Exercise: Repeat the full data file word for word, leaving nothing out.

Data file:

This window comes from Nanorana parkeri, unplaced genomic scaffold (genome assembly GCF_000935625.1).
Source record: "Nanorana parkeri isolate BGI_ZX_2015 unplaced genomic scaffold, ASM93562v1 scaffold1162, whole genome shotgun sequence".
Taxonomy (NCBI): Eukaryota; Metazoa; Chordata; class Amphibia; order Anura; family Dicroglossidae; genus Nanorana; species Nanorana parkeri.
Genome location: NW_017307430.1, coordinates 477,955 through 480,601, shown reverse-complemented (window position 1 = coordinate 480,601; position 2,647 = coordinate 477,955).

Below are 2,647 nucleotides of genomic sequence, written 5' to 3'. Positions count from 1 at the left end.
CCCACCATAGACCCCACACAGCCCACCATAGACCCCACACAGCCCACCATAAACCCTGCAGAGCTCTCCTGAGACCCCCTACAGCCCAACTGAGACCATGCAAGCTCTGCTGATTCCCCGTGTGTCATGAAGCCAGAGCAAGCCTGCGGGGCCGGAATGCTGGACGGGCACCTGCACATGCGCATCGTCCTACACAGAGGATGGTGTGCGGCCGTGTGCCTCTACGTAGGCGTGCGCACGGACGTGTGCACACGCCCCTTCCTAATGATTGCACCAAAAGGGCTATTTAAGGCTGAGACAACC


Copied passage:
This window comes from Nanorana parkeri, unplaced genomic scaffold (genome assembly GCF_000935625.1).
Source record: "Nanorana parkeri isolate BGI_ZX_2015 unplaced genomic scaffold, ASM93562v1 scaffold1162, whole genome shotgun sequence".
Taxonomy (NCBI): Eukaryota; Metazoa; Chordata; class Amphibia; order Anura; family Dicroglossidae; genus Nanorana; species Nanorana parkeri.
Genome location: NW_017307430.1, coordinates 477,955 through 480,601, shown reverse-complemented (window position 1 = coordinate 480,601; position 2,647 = coordinate 477,955).

Below are 2,647 nucleotides of genomic sequence, written 5' to 3'. Positions count from 1 at the left end.
CCCACCATAGACCCCACACAGCCCACCATAGACCCCACACAGCCCACCATAAACCCTGCAGAGCTCTCCTGAGACCCCCTACAGCCCAACTGAGACCATGCAAGCTCTGCTGATTCCCCGTGTGTCATGAAGCCAGAGCAAGCCTGCGGGGCCGGAATGCTGGACGGGCACCTGCACATGCGCATCGTCCTACACAGAGGATGGTGTGCGGCCGTGTGCCTCTACGTAGGCGTGCGCACGGACGTGTGCACACGCCCCTTCCTAATGATTGCACCAAAAGGGCTATTTAAGGCTGAGACAACC